But David noted, there would have to be community buy-in.

“Nothing is off the table at this point. We’re rebooting a lot of our efforts to address gun violence, and I’m willing to go further — but there needs to be community engagement. I can bring back the injunction, we can talk about a curfew, we can put officers on corners — but it has to be that the community wants it. Do you want me to do that, that’s the question,” David said.

David said he’s in talks now with Williams and Sheriff Ed McMahon about ‘rebooting’ both law enforcement efforts and attempts to engage the community, and that they plan to bring a plan to city council soon.

What does the city and its communities want?

Police, prosecutors, mayors, even newspapers have weighed in on communities like Creekwood. What do the people of Creekwood want? (Port City Daily photo / File)

Part of the problem — and sometimes the elephant in the room — is the lack of communication between neighborhoods like Creekwood and public officials, and perhaps the lack of political representation for those neighborhoods in city and county government.

Consider what happened last year, when then-Chief Ralph Evangelous called for the razing of the city’s public housing neighborhoods following three deaths in a several block radius: on May 18, 2019, Quinchelle Carr, 30, was murdered in her home, located in the Creekwood South housing development; Zalleux Johnson, Jr. was just 18 when he was gunned down on February 2, 2019; on April 4, 2019, 27-year-old Willie Lynell Sellers, Jr., was shot just one block away — Sellers died in the hospital from his injuries.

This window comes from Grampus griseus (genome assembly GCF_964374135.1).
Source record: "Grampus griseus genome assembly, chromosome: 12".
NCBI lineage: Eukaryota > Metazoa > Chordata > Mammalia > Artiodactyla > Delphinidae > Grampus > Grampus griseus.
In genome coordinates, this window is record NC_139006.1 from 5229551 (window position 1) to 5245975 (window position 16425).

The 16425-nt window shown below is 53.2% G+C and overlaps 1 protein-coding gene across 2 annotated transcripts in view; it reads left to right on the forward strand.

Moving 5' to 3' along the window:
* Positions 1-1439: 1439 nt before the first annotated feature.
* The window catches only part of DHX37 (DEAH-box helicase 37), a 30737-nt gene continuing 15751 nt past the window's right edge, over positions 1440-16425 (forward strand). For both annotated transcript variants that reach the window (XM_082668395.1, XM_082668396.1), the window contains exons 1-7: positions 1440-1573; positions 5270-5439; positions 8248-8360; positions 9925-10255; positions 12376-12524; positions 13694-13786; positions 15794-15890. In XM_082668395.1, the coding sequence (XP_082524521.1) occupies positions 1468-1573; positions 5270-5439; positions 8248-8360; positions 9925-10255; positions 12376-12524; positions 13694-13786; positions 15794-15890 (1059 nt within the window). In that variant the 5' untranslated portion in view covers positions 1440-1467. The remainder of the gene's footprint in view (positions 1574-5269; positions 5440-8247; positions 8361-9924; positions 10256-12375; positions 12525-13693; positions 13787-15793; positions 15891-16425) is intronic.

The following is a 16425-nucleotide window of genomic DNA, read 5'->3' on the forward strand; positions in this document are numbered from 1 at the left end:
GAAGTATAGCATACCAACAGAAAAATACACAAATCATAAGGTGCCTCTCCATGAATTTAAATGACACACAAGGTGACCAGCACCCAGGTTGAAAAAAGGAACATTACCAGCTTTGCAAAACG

Related: Wilmington Mayor addresses public housing issues; Police Chief, Housing Authority CEO won’t comment

Following Evangelous’ comments, the StarNews ran an editorial, comparing Creekwood and Houston Moore to the Khmer Rouge’s ‘killing fields,’ were over a million Cambodians were murdered.

“In places such as Creekwood and Houston Moore, the chief’s best efforts have failed. We think they will continue to fail. We think the chief knows they will continue to fail. Something has to change. No amount of police patrols or security cameras will work. The bloodshed is inevitable,” the editorial stated.

Eventually Mayor Bill Saffo agreed to address the issue, but by and large city council declined to comment, as did the Wilmington Housing Authority.

Even more suspiciously absent: voices from Creekwood and Houston Moore. Did they want their homes razed and to be, as Evangelous had suggested, ‘dispersed throughout the community’?

Nearly a year later, there’s still violence in Creekwood. And still people who call it home. City Councilman Kevin Spears said he feels it’s fallen to him to advocate for neighborhoods like Creekwood. But what’s really needed, he said, is for voices from those neighborhoods to get directly to the other key leaders in the region.

“It’s really difficult — and I really wish the community would give more input. And I mean outside of just talking to me. I wish they would push more on Donny [Williams], that they would push more on the other members of city council, the county commissioners, Ben David, the ADAs — I really wish they would push to say, ‘hey, this is how we feel about this specific thing,’ versus me saying ‘I have a close relationship with you guys, and I want to protect you guys and make our city look could'” Spears said. “I think their voice compared to my voice is the key to really seeing some change.”

Send comments and tips to Benjamin Schachtman at, @pcdben on Twitter, and (910) 538-2001